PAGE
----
What an apt description of Pope Francis.   Read More »

September 12, 2014

By Gary Loncki, Communications Director, New York, Pennsylvania, Pacific West Community

The Stearman biplane came to a halt, its single wooden propeller stopped spinning and Sister Matthew B. took off a pair of headphones. The diminutive Sister of Mercy, who turned 91 on September 11, peered over the open cockpit and remarked excitedly to a friend, “It was beautiful!”

Sister Matthew had just completed a half-hour flight over Erie, Pennsylvania, on August 28 as a front-seat passenger in a plane very much like the old Waco biplane she learned to fly in the early 1940s.

“It was so smooth; no problem at all,” said Sister Matthew, who is celebrating her 70th jubilee this year.

Wearing her favorite Mercyhurst College sweatshirt emblazoned with a large “M” on the front, Sister Matthew arrived at Tom Ridge International Airport about an hour before takeoff from North Coast Air on a clear, blue-sky day.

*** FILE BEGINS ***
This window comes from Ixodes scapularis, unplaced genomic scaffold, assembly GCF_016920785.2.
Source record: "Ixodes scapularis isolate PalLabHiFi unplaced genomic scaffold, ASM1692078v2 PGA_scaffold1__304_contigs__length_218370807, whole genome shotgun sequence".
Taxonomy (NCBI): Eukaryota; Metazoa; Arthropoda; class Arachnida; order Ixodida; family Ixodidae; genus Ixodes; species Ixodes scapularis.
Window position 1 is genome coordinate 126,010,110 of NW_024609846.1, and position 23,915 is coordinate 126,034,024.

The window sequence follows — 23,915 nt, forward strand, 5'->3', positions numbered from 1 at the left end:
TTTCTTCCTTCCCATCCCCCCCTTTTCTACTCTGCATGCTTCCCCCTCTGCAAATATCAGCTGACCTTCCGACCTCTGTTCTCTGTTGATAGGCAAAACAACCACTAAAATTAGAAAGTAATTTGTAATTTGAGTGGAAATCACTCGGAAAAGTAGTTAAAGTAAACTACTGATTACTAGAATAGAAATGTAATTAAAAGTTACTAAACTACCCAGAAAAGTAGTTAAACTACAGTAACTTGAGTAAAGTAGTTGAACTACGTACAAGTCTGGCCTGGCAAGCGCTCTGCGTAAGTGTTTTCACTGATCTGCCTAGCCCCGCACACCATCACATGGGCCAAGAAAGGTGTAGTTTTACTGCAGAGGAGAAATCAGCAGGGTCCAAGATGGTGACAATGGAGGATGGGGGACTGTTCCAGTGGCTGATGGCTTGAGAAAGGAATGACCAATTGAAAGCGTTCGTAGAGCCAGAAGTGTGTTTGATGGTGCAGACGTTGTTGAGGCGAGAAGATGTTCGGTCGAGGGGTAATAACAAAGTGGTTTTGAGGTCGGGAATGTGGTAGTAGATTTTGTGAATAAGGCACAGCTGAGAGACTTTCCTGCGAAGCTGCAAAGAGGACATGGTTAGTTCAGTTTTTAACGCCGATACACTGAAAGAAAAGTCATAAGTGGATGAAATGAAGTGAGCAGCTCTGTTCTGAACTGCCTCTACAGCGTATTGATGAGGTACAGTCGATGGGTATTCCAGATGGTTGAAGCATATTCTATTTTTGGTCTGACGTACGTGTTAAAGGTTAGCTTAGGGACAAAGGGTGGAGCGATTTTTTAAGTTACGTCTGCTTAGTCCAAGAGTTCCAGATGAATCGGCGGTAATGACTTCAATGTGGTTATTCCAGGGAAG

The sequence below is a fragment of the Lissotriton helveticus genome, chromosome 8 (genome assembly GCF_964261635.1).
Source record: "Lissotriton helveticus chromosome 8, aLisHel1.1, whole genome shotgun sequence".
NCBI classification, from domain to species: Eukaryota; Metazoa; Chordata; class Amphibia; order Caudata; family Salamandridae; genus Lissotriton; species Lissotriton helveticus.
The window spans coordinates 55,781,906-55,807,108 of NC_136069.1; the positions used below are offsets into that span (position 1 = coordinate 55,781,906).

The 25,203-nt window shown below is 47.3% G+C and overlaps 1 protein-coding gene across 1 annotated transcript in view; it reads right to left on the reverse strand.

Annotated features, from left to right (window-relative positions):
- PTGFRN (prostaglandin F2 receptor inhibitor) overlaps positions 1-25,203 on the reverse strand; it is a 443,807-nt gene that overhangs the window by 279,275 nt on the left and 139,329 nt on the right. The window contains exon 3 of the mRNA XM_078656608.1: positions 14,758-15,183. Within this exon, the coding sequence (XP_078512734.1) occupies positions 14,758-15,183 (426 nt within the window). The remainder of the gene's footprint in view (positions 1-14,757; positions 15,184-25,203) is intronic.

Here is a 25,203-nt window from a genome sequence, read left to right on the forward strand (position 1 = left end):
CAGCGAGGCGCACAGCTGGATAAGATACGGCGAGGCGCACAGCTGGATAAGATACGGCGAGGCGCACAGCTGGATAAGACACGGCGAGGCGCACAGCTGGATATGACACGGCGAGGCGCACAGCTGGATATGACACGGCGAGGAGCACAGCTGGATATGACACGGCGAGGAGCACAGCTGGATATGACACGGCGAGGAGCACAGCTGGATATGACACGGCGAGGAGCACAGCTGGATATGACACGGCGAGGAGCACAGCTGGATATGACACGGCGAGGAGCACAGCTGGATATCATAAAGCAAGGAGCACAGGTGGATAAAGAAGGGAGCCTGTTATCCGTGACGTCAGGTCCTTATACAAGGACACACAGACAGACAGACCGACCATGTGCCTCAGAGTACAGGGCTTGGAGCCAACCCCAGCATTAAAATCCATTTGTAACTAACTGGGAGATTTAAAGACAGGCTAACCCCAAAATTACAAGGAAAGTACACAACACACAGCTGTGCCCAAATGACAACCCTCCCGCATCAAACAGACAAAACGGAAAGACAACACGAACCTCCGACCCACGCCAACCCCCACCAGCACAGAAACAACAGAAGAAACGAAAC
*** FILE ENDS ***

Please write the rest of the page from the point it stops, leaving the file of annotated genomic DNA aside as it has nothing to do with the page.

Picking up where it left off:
Sister Matthew, 90, gives a triumphal wave after her flight in a 1944 Boeing Stearman biplane. Photos by Gary Loncki unless otherwise indicated.

Sister Matthew, 90, gives a triumphal wave after her flight in a 1944 Boeing Stearman biplane. Photos by Gary Loncki unless otherwise indicated.

Read More »

September 10, 2014

By Betsy Johnson, assistant archivist at Mercy Heritage Center

Betsy examines records with Sister Diann at Mercy Heritage Center.

Betsy examines records with Sister Diann at Mercy Heritage Center.